June 2020: Emerging Abortive Therapies for Adults with Migraines

Key Points

  • There are serious economic impacts associated with migraines leading them to be considered a public health issue.
  • There are significant costs associated with emerging therapies for acute treatment for migraines.
  • By following the evidenced-based treatment recommendations provided by the American Headache Society, we can work together to improve patient outcomes and decrease costs.

Background

Migraines are quite common, affecting 39 million people in the United States.1 Migraines are often burdensome for patients as they can significantly impact a patient’s ability to function at work, school, home, and in social situations. Migraines have been found to be the 6th most disabling illness in the world.1 Migraines do not only affect the individual, but they are considered a public health issue as there are serious social and economic consequences associated. It is estimated that healthcare and lost productivity costs associated with migraines can reach up to $36 billion annually in the United States.1 As we see emerging therapies in this area, it’s important we weigh the risks versus benefits when thinking about the best course of action to treat migraines in adults.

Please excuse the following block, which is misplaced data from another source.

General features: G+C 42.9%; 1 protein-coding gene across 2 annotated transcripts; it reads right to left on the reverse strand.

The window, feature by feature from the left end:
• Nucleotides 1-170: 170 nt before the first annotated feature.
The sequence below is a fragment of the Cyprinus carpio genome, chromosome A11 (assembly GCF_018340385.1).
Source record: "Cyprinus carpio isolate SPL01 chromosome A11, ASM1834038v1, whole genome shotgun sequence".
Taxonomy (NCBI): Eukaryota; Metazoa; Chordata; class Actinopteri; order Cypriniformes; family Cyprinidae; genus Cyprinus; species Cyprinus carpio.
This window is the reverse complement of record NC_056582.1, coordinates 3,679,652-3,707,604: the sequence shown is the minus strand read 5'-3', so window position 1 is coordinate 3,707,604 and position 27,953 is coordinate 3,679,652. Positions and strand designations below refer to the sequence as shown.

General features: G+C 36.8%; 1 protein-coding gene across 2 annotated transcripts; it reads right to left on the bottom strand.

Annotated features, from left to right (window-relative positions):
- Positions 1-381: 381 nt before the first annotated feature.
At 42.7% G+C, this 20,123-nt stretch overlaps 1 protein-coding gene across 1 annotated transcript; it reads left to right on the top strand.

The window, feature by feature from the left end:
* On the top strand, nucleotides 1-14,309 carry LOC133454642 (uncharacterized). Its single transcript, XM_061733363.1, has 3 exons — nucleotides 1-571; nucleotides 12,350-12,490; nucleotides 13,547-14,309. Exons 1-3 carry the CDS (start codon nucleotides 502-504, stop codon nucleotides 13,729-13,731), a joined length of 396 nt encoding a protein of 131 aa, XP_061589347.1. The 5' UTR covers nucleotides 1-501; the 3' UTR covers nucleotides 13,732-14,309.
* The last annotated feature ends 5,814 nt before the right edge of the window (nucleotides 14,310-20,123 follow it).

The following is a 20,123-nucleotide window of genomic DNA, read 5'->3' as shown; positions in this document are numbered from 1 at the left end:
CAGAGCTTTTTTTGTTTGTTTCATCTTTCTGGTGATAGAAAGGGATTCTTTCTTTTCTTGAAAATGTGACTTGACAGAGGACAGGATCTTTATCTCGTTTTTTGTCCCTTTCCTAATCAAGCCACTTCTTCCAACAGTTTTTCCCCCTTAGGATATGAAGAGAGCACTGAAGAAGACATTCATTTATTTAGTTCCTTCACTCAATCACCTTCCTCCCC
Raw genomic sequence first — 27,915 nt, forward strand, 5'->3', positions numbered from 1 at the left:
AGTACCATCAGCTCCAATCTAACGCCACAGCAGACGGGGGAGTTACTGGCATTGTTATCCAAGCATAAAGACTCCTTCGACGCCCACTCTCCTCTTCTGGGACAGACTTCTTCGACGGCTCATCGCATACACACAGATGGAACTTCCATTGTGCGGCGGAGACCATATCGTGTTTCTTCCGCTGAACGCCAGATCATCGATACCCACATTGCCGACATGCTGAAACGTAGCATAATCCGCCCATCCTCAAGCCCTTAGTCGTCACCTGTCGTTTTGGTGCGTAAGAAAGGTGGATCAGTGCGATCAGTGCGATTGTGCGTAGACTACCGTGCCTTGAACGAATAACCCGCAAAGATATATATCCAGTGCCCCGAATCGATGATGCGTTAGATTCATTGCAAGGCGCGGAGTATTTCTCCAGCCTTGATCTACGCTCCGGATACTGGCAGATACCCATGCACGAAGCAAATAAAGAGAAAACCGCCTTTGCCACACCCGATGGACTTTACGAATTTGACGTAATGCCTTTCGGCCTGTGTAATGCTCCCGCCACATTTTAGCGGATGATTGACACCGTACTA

…costs associated with migraines can reach up to $36 billion annually in the United States.1